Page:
StreetEasy tensions flare up again

Firm heads and agents accuse the listings portal of stealing clients and strong-arming brokerages into collaborating

Oct.October 01, 2019 11:00 AM

StreetEasy is at the center of controversy once again.

In the past month, two separate incidents laid bare the latest animosities between the online listings giant and the city’s top residential firms.

The Zillow Group-owned website has found a new way to circumvent brokers and recently overhauled its fee structure to milk more money from New York agents, industry sources told The Real Deal.

“They are overstepping their bounds,” said Brown Harris Stevens CEO Bess Freedman. “StreetEasy needs to stay in their lane.”

Though StreetEasy has been asking agents to submit copies of their exclusive rental agreements for more than a year, so that it can verify the accuracy of listing data, brokerage leaders have become more concerned with the practice.

Specifically, they accused the site of using the confidential information in those agreements to reach out to landlords and convince them to work directly with StreetEasy — instead of their agents.

“StreetEasy has been using the information included in our exclusive agreements to contact owners and landlords directly to pitch for an exclusive on their entire building, circumventing the agent,” read an Aug. 22 email from Douglas Elliman to its agents. A copy of the email was viewed by TRD.

Warburg Realty and BHS sent out similar emails, and Freedman said StreetEasy reached out to at least one of her agent’s clients.

“Maybe it’s a one- or two-off, but I want agents to protect themselves and our clients,” she said, noting that any time there’s an exclusive agreement, it’s between the firm and client. “You have to respect the four corners of the agreement,” she added.

But Stephanie Schonholz, StreetEasy’s director of industry relations, called the emails an “unfortunate misinterpretation” of what the platform’s data integrity team was doing.

“If we have to ask for certain documents and information from agents to verify what they’ve posted, we’re within every right to do that and we should be doing that,” she said. “We have no products or services that are cutting out the agents.”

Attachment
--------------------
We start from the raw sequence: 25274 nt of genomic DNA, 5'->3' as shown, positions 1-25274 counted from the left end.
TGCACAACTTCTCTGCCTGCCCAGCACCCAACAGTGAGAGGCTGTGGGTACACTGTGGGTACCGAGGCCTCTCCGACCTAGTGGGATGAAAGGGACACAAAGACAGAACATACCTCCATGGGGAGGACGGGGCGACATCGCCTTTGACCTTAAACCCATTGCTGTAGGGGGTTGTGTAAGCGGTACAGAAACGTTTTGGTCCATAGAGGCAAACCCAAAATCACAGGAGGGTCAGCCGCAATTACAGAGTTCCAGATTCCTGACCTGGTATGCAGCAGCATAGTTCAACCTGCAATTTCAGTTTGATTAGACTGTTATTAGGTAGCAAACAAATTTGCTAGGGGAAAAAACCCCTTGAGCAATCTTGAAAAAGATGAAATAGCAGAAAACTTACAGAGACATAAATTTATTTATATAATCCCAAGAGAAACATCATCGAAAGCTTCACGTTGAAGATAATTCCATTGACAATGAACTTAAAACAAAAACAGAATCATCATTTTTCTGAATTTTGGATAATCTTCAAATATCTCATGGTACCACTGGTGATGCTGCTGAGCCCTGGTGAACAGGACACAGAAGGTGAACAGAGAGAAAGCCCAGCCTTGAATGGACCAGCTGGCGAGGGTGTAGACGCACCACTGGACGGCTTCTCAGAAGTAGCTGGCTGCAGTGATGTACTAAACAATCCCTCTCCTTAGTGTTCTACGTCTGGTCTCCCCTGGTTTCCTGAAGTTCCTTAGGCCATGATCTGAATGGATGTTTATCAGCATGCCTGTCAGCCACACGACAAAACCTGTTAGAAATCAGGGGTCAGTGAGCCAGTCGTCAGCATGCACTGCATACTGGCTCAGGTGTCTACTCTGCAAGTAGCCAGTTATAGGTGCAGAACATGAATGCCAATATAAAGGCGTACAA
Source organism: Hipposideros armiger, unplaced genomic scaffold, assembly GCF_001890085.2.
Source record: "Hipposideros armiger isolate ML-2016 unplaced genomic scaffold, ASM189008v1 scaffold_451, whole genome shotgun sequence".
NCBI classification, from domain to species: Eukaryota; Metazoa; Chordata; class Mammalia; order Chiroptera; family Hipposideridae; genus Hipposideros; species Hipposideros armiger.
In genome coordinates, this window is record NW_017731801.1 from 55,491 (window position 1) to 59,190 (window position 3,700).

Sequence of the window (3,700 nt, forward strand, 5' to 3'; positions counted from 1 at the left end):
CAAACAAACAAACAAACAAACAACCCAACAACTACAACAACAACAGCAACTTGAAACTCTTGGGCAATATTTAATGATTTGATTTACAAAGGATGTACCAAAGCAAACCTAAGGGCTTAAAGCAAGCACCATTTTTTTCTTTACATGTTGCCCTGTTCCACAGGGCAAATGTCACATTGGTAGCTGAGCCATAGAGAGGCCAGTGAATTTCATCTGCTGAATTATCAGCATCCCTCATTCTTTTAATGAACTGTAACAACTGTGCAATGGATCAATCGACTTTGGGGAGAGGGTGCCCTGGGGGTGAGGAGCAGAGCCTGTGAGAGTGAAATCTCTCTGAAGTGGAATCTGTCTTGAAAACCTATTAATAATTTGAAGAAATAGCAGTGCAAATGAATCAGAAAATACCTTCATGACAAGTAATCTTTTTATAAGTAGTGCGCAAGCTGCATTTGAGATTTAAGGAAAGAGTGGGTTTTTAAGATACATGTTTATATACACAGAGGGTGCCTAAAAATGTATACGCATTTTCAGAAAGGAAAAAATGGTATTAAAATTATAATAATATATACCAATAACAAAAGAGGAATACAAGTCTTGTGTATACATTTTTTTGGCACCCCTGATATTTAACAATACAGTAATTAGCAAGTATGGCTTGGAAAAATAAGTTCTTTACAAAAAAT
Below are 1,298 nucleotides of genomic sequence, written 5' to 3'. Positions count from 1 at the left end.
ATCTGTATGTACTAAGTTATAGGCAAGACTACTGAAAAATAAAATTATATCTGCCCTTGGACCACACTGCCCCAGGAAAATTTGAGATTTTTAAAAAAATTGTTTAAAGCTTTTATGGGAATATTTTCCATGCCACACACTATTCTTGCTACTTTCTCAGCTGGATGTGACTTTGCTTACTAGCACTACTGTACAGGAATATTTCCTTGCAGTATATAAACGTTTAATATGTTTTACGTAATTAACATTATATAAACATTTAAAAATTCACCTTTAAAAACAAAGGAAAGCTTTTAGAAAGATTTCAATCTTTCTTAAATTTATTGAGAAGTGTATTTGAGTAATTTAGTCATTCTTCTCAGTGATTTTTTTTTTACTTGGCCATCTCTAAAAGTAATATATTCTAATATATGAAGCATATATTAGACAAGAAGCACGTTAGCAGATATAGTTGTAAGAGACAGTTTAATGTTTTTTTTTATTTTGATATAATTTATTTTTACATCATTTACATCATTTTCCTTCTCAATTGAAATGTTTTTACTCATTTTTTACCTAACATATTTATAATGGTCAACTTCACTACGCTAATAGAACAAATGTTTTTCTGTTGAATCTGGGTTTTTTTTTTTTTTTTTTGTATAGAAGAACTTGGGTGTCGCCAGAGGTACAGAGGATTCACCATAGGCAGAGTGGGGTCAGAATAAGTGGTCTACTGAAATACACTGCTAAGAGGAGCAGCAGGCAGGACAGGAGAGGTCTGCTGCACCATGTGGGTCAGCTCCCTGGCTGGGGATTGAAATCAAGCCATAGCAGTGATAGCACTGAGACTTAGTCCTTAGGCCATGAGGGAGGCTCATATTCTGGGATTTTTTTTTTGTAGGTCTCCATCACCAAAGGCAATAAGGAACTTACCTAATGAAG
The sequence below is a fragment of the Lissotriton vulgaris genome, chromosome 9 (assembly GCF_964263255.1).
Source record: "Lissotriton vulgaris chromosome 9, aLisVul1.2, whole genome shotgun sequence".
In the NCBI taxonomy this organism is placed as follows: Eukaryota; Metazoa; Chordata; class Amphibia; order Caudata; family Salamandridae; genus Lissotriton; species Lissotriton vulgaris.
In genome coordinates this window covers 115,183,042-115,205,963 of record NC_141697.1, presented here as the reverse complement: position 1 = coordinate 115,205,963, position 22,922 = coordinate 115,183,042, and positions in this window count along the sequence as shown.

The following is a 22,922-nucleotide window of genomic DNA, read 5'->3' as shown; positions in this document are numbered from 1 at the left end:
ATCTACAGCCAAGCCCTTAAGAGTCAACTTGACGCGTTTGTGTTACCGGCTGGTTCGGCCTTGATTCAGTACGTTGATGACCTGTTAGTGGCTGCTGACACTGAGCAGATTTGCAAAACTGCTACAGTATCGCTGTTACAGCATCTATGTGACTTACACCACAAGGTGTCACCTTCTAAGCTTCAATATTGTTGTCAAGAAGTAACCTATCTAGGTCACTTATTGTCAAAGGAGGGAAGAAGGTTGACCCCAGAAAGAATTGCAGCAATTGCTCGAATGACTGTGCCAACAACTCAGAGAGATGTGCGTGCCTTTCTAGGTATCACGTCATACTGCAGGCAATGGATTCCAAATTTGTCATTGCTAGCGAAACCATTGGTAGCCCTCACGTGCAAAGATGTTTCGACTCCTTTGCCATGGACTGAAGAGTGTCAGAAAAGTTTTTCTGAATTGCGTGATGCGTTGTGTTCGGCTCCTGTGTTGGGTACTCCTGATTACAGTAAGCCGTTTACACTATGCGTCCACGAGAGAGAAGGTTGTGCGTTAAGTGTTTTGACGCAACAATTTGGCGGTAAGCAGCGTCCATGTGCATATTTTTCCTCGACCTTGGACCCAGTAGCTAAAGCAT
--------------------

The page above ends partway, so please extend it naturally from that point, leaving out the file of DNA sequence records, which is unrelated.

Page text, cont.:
Overbilling the experts?

Hot on the heels of that kerfuffle, StreetEasy announced in mid-September that it was reforming its Building Expert program, complete with a new fee model. But the platform refused to publicly disclose how much the change would cost agents.

The new and improved version of the controversial pay-to-play program — now dubbed StreetEasy Experts — will allow agents to appear on all listings at the building, and, crucially, only pay a “success fee” if they close a deal from a lead generated by it.

The program first launched in 2015 under the premise that participating agents would pay a fee to have their contact information displayed alongside building descriptions for buildings where they’d done transactions.

To qualify as an expert, agents must have closed at least one deal at the property in the past five years.

Initially, all a StreetEasy spokesperson would say was that the fees would be “based on industry standard referral arrangements.” According to multiple industry sources, referral fees typically range from 10 to 30 percent on sales.

Schonholz later told TRD that the fee is one that “we’ve played off of with our parent company.”

Nationally, in some markets, Zillow has been replacing Premier Agent, which charges upfront fees for leads, with a fee due upon closing. That fee is roughly 35 percent of an agent’s commission, Inman first reported.

Sources from two brokerages said they were told over the phone by the company that the success fee would be 35 percent of an agent’s commission. StreetEasy declined to confirm or deny the claim.

Heated agent reactions